Kayaking in Rhode Island: 11 of the Best Places to Paddle and Canoe

When you are looking for a new adventure, nothing beats kayaking. Kayaking is a great way to explore Rhode Island’s natural beauty and coastal waters. Rhode Island is home to many beautiful waterways that are perfect for paddling. If you are looking for some places to kayak, read on for 11 of the best in the state! 

Whether you want a relaxing paddle on still waters or a more challenging ride through rapids, there is something here for everyone.

1. Block Island, RI

Stitched Panorama

Block Island is one of the smallest and most remote of Rhode Island’s major islands. What it lacks in size, it makes up for with scenery. Block Island has a coastline that offers spectacular kayaking from points like the Great Salt on one side and the Mohegan Bluffs on the other.

The salt bay provides calm water paddling opportunities, while offshore kayaking allows for exploring rougher seas. Pond and Beyond Kayak is your best spot for getting everything you need to Kayak on Block Island.

2. Ninigret Pond, RI

Ninigret Pond, RI by Ron Cogswell (CC BY 2.0)

Ninigret Pond is the largest salt pond in southern Rhode Island. It has been preserved for years and now offers opportunities for hiking, birding, and kayaking on its multiple miles of shoreline. The Ninigret National Wildlife Refuge covers more than 800 acres that include wetlands, ponds, and forests to provide habitat for migrating birds and nesting waterfowls such as great blue herons and many others.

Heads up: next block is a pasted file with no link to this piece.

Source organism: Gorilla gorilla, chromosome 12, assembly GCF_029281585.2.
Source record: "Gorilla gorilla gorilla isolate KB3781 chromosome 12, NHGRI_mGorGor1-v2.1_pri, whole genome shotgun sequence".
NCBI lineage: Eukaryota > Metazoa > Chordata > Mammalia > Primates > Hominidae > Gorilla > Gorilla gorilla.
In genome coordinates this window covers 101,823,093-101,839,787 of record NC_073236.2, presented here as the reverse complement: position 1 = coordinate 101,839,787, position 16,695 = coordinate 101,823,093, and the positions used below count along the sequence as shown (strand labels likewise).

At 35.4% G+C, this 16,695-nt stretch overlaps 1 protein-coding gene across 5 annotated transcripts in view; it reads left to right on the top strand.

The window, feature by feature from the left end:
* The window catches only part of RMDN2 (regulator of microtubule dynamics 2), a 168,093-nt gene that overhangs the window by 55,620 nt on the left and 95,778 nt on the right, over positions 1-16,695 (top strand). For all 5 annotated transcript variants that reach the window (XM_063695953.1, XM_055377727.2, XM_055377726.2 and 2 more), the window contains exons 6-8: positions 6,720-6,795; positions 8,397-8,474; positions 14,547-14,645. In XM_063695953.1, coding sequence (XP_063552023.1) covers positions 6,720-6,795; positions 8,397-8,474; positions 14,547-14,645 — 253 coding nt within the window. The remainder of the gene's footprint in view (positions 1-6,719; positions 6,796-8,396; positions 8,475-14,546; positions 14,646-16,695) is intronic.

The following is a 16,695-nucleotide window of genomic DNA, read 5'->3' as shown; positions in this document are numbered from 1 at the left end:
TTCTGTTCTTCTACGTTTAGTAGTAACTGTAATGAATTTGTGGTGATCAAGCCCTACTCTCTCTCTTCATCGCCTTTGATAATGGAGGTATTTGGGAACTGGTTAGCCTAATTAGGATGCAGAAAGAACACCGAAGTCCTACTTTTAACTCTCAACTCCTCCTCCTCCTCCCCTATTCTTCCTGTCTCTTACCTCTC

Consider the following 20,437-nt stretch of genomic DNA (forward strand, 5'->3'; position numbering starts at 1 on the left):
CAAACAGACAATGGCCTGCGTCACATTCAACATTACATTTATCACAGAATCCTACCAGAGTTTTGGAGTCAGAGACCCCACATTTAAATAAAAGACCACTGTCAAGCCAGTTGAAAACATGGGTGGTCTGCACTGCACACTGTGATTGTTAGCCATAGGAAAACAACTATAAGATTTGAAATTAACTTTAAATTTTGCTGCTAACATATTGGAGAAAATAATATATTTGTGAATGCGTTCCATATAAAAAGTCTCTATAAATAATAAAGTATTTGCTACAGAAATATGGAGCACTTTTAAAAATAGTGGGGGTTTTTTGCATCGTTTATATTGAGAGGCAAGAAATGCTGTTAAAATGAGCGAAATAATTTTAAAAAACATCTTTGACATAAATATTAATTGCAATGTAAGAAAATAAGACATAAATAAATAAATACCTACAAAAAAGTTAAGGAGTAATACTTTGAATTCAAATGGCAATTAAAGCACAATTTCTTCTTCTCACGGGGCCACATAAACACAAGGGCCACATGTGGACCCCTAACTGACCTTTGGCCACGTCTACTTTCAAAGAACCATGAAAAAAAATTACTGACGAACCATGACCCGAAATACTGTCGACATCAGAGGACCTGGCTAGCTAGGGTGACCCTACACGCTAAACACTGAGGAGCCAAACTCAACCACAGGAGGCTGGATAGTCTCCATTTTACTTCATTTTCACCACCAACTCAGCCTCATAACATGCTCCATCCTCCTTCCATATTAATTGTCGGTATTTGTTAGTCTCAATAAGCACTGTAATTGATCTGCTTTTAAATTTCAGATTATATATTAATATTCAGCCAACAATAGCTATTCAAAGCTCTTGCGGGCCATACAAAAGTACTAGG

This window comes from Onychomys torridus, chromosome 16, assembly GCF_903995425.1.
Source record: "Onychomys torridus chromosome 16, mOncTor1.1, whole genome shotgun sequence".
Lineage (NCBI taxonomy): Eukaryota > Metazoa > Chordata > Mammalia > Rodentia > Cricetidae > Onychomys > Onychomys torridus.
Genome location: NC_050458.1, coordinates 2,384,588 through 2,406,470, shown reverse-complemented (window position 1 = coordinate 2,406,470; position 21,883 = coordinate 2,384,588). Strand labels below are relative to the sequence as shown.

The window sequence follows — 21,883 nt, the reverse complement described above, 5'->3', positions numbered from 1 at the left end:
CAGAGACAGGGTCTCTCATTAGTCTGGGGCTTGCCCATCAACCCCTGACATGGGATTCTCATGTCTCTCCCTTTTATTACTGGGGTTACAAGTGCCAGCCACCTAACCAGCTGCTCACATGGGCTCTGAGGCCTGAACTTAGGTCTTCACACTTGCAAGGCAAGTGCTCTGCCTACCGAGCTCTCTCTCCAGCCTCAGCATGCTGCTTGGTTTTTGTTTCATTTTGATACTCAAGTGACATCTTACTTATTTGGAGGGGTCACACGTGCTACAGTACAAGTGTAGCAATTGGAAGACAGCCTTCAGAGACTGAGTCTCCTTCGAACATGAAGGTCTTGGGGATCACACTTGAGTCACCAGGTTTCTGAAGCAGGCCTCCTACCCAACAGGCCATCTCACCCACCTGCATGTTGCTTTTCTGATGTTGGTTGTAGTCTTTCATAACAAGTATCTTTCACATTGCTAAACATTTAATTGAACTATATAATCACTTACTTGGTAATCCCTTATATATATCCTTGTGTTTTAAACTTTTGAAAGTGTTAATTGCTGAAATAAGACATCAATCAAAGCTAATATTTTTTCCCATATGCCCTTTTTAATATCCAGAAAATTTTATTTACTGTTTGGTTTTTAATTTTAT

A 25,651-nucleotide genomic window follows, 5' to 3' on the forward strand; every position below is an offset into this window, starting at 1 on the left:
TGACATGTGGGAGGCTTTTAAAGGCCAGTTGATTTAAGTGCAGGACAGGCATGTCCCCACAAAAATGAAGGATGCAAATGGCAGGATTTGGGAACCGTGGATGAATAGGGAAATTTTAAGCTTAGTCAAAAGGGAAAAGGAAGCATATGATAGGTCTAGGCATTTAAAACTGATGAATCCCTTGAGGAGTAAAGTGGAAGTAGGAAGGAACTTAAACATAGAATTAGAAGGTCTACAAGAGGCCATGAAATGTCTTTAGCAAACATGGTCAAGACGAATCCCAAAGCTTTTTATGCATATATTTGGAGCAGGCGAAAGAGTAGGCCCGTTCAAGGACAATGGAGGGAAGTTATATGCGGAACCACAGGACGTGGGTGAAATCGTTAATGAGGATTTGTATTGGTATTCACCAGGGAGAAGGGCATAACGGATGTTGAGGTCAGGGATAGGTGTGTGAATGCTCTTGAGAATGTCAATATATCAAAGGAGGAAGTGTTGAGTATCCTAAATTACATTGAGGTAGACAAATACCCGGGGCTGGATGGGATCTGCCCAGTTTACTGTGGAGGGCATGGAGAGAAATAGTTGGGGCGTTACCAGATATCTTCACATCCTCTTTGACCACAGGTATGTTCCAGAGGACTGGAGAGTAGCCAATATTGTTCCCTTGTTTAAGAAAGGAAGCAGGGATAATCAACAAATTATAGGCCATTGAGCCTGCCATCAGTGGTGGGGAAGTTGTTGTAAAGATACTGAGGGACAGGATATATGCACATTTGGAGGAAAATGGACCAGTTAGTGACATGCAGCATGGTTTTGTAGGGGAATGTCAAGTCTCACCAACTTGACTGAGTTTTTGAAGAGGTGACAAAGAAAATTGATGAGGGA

Kayakers can paddle out into the deeper waters where they might see ospreys or even bald eagles soaring overhead. At the same time, other visitors will be content with exploring along the edge of the marshlands close to shorelines dotted by cattails or stepping from one small island onto another during low tide.

3. Woonasquatucket River, RI

Providence, Rhode Island, USA downtown on the river.

This river offers an opportunity to enjoy the scenic beauty of Narragansett Bay from a kayak. The Woonasquatucket River is not only historical, but it’s also ecologically diverse with a habitat that includes salt marshes and freshwater wetlands protecting many species of wildlife such as migratory shorebirds and waterfowl.

One of the best places to put in is at Donigan Park, right off Valley Street, located in Providence. If you launch before the tide is high, you might have to drag your kayak a few times. However, once the river rises a few inches, you’ll have an easy and relaxing time paddling.

4. Napatree Point, RI

Napatree Point, RI by Dangagga (CC BY-ND 2.0)

Nestled next to a quaint beach on the Narragansett Bay, Napatree Point offers some of Rhode Island’s best views. You’ll never want to leave this beautiful stretch of water and beach after seeing how soothing it is. The water is the perfect temperature for kayaking, even in the off-season! September is ideal since you won’t have to compete with the crowds that start coming out around July or August.